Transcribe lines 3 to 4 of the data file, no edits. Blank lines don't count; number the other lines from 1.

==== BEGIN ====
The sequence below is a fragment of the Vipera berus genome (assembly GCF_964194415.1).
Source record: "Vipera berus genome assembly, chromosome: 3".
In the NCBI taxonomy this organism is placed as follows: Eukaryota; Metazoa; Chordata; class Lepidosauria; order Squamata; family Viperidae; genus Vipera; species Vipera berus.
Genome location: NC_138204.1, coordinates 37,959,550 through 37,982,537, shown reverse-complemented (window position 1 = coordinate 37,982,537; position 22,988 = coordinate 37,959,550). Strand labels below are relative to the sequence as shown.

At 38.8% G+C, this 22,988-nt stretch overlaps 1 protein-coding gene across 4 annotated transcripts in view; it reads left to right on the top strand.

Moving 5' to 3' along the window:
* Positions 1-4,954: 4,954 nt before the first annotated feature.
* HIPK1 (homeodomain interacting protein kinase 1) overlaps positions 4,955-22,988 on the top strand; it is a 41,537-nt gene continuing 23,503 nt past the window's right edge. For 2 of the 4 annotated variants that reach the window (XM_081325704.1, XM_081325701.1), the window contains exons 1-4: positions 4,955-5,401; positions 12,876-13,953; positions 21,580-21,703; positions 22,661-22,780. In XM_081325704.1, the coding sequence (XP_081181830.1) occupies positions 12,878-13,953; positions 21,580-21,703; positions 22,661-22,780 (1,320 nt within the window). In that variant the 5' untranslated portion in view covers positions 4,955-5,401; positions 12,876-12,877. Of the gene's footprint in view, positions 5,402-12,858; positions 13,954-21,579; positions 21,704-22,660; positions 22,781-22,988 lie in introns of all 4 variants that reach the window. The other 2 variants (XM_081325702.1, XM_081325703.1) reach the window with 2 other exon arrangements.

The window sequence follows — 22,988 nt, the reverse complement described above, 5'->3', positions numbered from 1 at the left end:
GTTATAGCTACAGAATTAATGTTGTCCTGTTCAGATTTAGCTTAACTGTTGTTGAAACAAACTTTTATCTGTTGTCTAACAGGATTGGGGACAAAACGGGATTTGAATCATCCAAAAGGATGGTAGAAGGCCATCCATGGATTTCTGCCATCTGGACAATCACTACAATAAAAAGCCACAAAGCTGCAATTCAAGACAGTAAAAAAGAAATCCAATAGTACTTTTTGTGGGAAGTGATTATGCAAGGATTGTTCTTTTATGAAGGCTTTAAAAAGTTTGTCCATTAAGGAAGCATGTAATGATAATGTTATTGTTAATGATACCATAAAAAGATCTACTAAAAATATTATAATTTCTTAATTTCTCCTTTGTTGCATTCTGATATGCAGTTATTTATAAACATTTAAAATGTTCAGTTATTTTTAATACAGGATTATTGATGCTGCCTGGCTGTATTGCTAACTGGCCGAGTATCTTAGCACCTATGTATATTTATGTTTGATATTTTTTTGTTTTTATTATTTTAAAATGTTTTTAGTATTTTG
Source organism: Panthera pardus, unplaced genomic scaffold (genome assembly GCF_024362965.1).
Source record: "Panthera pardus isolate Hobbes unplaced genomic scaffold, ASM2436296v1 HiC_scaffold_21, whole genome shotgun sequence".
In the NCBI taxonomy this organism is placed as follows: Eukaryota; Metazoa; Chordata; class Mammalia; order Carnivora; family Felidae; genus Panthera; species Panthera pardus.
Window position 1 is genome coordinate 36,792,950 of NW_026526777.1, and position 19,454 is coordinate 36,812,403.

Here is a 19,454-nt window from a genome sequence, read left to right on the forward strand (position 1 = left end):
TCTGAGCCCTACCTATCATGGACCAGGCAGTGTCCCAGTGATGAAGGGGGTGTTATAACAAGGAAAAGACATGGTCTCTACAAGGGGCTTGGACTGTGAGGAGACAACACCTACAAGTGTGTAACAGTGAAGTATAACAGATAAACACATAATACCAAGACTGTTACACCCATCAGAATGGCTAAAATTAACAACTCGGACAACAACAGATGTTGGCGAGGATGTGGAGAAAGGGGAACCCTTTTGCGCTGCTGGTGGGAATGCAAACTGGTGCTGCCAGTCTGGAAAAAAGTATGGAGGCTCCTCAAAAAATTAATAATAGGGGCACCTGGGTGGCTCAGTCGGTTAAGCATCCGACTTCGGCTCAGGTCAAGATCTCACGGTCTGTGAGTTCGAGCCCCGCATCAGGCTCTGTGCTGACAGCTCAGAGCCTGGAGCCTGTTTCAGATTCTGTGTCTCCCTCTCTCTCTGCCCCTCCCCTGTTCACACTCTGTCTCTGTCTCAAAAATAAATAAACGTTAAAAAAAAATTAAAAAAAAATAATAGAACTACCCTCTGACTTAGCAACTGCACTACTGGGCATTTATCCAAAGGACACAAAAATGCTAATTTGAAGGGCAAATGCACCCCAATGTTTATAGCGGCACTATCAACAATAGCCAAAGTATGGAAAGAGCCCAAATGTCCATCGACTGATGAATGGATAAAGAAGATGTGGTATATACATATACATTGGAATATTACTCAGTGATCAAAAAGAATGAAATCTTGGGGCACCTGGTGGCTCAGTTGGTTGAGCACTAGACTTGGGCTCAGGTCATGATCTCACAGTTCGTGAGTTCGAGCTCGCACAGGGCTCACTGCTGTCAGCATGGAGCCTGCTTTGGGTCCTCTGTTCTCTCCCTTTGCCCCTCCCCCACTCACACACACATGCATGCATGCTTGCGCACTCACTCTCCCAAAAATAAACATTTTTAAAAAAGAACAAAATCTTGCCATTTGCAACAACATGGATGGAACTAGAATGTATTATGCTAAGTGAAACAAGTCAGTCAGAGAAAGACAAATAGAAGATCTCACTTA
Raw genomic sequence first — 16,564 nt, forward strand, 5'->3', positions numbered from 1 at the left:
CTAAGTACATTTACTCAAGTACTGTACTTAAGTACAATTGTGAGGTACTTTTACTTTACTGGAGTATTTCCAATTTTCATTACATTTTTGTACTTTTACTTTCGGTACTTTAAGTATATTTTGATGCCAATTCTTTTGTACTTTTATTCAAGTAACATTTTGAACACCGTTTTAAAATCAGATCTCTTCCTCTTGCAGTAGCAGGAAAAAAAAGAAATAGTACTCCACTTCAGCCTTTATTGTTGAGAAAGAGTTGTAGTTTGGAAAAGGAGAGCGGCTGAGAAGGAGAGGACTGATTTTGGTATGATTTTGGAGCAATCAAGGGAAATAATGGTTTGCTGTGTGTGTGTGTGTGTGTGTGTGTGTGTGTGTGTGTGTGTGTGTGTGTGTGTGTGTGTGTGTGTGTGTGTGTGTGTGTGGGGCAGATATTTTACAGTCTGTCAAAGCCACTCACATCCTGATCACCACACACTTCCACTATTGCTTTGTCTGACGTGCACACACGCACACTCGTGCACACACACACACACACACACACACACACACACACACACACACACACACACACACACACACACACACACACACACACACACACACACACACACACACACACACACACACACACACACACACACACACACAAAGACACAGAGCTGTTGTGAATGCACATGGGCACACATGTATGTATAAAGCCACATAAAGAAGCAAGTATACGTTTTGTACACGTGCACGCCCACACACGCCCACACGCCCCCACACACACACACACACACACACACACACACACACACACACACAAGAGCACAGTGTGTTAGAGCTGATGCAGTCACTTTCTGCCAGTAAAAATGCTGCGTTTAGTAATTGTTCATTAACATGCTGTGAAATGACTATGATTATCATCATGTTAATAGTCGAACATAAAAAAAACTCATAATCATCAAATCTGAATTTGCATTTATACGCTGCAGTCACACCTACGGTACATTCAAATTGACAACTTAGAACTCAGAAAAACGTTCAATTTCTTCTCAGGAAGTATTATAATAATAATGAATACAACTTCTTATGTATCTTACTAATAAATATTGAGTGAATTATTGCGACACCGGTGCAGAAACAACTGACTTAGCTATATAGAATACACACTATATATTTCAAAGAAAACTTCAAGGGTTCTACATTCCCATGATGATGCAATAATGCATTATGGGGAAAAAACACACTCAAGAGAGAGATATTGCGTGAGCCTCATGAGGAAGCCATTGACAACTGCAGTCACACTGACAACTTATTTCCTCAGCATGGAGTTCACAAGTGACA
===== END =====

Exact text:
In the NCBI taxonomy this organism is placed as follows: Eukaryota; Metazoa; Chordata; class Lepidosauria; order Squamata; family Viperidae; genus Vipera; species Vipera berus.
Genome location: NC_138204.1, coordinates 37,959,550 through 37,982,537, shown reverse-complemented (window position 1 = coordinate 37,982,537; position 22,988 = coordinate 37,959,550). Strand labels below are relative to the sequence as shown.